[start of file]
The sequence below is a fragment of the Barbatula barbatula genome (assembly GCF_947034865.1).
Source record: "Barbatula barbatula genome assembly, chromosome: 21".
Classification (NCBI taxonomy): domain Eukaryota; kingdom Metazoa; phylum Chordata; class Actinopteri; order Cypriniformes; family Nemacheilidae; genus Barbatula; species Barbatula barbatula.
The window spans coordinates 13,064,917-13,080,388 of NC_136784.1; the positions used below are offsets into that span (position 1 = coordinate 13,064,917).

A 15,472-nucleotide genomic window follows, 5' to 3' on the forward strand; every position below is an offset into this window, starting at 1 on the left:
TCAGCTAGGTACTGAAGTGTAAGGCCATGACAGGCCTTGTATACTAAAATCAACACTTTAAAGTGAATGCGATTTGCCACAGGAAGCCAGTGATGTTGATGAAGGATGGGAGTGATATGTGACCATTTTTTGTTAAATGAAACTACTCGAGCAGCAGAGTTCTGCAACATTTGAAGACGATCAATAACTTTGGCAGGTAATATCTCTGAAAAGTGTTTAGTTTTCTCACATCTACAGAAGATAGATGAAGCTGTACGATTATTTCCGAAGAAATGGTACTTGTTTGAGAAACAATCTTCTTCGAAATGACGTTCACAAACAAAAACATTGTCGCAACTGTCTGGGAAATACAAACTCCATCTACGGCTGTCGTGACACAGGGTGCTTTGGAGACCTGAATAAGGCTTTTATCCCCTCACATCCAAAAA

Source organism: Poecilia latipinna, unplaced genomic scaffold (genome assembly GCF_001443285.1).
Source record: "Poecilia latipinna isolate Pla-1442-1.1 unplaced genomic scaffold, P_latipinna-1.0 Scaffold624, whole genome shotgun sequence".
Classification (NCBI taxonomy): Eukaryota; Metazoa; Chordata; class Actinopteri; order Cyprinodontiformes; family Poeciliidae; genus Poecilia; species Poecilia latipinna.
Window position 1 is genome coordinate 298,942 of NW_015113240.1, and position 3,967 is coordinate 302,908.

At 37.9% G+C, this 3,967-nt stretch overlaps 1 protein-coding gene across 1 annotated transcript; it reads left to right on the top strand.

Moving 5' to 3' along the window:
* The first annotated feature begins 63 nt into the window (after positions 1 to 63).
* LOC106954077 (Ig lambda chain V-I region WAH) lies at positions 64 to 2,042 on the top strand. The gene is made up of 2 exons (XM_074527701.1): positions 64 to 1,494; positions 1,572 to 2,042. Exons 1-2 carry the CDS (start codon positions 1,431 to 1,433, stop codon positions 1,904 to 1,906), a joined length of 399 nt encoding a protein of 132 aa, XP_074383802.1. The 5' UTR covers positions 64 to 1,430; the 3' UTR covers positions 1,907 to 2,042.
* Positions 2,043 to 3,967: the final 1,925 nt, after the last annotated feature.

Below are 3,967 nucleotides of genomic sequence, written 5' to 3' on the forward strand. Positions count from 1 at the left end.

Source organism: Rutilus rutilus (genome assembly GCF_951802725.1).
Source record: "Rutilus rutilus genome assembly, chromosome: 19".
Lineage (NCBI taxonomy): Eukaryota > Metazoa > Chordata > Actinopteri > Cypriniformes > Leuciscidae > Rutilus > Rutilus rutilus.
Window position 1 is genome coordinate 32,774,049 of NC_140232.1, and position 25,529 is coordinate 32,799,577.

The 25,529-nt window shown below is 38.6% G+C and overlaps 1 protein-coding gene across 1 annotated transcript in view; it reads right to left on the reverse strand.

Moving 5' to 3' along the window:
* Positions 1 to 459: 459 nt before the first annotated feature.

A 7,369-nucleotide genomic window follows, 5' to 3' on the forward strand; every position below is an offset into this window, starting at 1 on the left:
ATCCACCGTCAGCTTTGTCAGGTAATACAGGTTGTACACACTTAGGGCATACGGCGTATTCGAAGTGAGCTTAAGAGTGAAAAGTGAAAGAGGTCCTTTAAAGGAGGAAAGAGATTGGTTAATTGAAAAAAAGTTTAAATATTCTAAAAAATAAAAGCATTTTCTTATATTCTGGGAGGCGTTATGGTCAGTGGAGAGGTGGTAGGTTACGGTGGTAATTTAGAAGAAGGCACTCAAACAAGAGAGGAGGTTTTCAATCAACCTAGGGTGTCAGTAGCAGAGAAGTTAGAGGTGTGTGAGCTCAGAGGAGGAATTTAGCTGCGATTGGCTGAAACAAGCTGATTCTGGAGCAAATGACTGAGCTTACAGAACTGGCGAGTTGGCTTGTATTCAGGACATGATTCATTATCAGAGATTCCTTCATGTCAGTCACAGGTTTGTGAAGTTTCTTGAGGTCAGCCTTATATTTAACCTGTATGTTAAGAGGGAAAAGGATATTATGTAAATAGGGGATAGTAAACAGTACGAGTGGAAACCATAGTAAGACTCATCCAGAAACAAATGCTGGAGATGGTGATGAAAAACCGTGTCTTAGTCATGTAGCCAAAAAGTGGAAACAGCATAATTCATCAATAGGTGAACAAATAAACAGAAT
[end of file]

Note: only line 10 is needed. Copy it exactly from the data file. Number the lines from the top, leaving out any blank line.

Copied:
Window position 1 is genome coordinate 298,942 of NW_015113240.1, and position 3,967 is coordinate 302,908.